Russia threatened with new sanctions as Ukraine conflict intensifies
Dozens of civilians and at least seven Ukrainian soldiers died over the weekend amid a new wave of violence in eastern Ukraine. Western leaders have once again accused Moscow of supplying troops and weapons to the pro-Russian rebels.
Western leaders are threatening to bring new sanctions against Russia after scores died in a weekend of violence in eastern Ukraine. The new fighting has turned what had seemed to be an easing conflict just a few weeks ago back into a diplomatic crisis for Europe and the US.
Russia-backed rebel forces launched multiple attacks over the weekend, BBC News reports. Seven Ukrainian soldiers were killed and at least two dozen more injured in the past 24 hours amid shelling in the east, the Ukrainian military says. And 30 civilians died Saturday in the city of Mariupol amid heavy shelling. Independent monitors said that the shelling came from rebel-controlled territory, some 20 miles to the east, The Associated Press reports.
A dashboard camera in Mariupol captured one of the salvos as it struck the city. Rebel leader Alexander Zakharchenko "initially announced that his forces had begun an offensive on the government-controlled city of Mariupol. But after the extent of civilian casualties became known, he backtracked and blamed Ukrainian forces for Saturday's carnage," AP notes.
The surge in violence brought swift condemnation from Western leaders, who accused Russia of supplying troops and weapons to the rebels. Reuters reports that "after months in which European politicians had been debating whether it was time to start rolling back sanctions, the talk now is of how to tighten them."
"If the Russian government cannot prove that it is making verifiable progress towards a de-escalation of the situation, we'll have to talk about more severe sanctions unfortunately," said German politician Karl-Georg Wellmann, a foreign policy specialist for Chancellor Angela Merkel’s Christian Democrats.
Merkel called the attack on Mariupol "a clear and totally unjustifiable violation of the ceasefire" in telephone calls with the presidents of Ukraine and Russia on Sunday, government spokesman Steffen Seibert said, and asked Russia's Vladimir Putin to prevent further escalation.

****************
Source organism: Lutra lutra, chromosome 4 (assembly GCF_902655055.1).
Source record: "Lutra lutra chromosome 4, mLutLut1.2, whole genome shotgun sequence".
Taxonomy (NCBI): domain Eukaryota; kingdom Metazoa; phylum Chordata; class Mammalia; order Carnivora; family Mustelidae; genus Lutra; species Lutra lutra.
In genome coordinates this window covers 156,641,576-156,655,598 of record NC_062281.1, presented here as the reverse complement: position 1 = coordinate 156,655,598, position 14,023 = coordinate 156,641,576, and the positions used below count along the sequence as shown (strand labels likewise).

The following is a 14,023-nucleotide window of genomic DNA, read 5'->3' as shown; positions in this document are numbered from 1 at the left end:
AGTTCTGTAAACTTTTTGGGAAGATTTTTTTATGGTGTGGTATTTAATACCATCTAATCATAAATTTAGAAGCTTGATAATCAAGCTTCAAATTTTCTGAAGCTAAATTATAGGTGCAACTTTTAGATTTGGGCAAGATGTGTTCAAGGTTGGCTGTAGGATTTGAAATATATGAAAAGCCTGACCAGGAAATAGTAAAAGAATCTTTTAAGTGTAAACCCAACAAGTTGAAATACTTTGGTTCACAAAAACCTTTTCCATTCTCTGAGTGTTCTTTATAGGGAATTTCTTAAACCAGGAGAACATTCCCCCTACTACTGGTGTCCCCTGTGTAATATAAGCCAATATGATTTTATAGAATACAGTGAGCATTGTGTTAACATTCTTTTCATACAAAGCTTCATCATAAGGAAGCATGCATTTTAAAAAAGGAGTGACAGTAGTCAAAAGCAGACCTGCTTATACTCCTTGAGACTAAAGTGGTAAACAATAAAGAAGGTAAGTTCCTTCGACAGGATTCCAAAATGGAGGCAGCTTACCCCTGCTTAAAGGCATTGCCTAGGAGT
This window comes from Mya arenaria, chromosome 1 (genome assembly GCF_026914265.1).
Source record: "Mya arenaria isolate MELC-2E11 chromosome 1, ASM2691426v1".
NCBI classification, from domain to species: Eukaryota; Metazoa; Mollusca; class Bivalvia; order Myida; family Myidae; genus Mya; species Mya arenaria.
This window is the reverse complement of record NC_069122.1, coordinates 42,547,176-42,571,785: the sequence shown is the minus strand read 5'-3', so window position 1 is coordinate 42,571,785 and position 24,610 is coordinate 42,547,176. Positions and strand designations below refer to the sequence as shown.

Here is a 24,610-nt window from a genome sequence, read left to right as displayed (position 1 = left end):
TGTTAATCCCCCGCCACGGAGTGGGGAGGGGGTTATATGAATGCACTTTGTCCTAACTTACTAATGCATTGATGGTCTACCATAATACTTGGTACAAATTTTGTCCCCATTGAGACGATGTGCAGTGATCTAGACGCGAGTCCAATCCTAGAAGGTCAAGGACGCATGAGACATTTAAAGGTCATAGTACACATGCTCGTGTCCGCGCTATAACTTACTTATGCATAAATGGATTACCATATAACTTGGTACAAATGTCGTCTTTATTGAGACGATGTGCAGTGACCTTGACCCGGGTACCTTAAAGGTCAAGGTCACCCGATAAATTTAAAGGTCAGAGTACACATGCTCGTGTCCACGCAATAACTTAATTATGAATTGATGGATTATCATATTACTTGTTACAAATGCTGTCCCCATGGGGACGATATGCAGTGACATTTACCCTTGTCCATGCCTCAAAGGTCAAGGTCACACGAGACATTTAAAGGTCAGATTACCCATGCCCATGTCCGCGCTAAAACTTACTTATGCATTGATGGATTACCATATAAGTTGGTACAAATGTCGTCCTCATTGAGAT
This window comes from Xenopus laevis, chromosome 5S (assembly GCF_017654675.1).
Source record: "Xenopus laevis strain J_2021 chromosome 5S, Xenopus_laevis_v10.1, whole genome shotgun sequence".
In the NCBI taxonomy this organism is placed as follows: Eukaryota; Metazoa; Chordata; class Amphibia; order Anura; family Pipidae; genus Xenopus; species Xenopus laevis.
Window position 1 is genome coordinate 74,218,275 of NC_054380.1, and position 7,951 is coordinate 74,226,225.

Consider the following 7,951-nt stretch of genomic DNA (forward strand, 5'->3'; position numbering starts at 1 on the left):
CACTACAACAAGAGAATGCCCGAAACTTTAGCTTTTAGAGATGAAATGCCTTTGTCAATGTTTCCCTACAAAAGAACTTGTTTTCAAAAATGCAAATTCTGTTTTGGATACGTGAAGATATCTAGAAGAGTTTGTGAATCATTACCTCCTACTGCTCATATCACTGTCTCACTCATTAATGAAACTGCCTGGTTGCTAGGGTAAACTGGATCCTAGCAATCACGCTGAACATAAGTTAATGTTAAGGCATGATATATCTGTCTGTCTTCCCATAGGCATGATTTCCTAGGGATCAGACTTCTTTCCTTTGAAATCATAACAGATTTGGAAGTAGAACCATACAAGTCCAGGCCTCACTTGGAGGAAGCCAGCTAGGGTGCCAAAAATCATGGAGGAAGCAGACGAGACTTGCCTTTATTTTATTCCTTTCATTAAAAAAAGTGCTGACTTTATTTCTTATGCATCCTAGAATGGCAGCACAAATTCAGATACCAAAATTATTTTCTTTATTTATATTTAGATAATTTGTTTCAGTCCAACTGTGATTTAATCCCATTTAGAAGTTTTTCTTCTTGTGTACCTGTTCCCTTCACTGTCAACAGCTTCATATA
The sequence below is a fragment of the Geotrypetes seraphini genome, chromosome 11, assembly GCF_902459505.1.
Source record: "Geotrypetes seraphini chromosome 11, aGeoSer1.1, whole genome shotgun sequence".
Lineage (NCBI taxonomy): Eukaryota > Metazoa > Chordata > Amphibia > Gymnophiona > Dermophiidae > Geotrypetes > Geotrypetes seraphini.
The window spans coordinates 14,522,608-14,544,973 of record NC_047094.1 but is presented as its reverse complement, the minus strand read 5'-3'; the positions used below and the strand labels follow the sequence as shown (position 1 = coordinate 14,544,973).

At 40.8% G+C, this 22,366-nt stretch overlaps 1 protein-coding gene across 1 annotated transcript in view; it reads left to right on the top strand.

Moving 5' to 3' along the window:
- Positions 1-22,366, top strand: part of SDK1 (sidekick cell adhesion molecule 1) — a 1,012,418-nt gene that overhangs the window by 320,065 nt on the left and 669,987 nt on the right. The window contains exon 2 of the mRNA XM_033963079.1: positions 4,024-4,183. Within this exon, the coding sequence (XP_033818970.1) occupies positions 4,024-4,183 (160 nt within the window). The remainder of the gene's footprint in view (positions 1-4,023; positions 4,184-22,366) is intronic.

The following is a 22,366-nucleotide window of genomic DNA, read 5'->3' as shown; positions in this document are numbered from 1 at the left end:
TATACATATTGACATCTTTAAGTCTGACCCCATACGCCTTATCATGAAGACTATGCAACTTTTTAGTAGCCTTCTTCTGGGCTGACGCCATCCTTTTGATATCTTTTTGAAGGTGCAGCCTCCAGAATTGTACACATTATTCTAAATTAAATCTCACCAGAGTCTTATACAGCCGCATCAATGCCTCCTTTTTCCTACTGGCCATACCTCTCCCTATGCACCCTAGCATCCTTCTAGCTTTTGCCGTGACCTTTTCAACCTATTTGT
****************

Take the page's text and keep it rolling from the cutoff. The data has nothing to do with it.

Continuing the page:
President Obama also promised to "ratchet up" sanctions against Russia, who he blamed squarely for the outbreak in violence, Voice of America reports.
"We are deeply concerned about the latest break in the [Ukrainian] cease-fire and the aggression that these separatists, with Russian backing, Russian equipment, Russian financing, Russian training and Russian troops, are conducting," he said.
Russian Foreign Minister Sergey Lavrov blamed Kiev for the rebels' attacks, arguing they were made out of self-defense, AP reports. "To expect that they (the rebels) would simply reconcile themselves to being bombed would be naive," he said. "They started to act ... with the goal of destroying Ukrainian army positions being used to shell populated areas."
AP notes that the Russian ruble, already hard hit by Western sanctions and falling oil prices, began to slide again Monday morning on news of the violence.
The outbreak of violence in Ukraine has been particularly jarring because it appears to be at odds with the position that Moscow has been promoting, of the urgent need for more talks. The Christian Science Monitor reported last week that Moscow's diplomatic efforts have contrasted sharply with the demands of rebels, who declared peace talks dead last week. "Even Russian experts are expressing bafflement at the disconnect between Moscow's diplomacy and the declarations of rebel leaders in Ukraine."
Some suggest it may be a coordinated "good cop, bad cop" game, aimed at achieving maximum leverage in negotiations. But others believe Moscow's actual ability to force its proxies to accept a deal may be limited.
"Everyone is playing their role. Russia is trying to mediate for Donetsk to remain part of Ukraine. Kiev says it wants peace, but doesn't want to compromise with the status of these [rebel] republics. Zakharchenko doesn't want to exchange his military successes for empty commitments from Kiev," says Vladimir Zharikhin, deputy director of the Kremlin-funded Institute of the Commonwealth of Independent States in Moscow. "Zakharchenko listens to Moscow, and Moscow is helping him to maintain [rebel gains]. But that doesn't mean Zakharchenko will be willing to give up his positions."
Bloomberg writes that this may be because of a changing of the guard in the Kremlin, as President Putin seems to be "snubbing" his oligarch allies in favor of a far more hardline foreign policy. "Putin is increasingly suspicious of men who owe their wealth to their ties to him and who are being hurt the most by U.S. and European sanctions, according to the people, who spoke on condition of anonymity to avoid reprisal," Bloomberg reports.
“There is a group of people in the upper echelons trying to protect themselves from losses,” [Gleb Pavlovsky, a political analyst in Moscow,] said. “They are critical of Putin but they can’t challenge him because he can easily crush them. That makes them even more unhappy.” ...
Among the people hit with sanctions for their ties to Putin are billionaires Gennady Timchenko and brothers Arkady and Boris Rotenberg, who have known the president for decades and were blacklisted by the U.S. in March. Arkady Rotenberg was also sanctioned by the EU in July, which led to the seizure of Italian luxury properties worth 28 million euros ($32 million). ...
Timchenko’s wealth fell to $4.1 billion from $11 billion in 2014, while the Rotenbergs’ dropped to $2.1 billion from $5.3 billion, according to the Bloomberg Billionaires Index.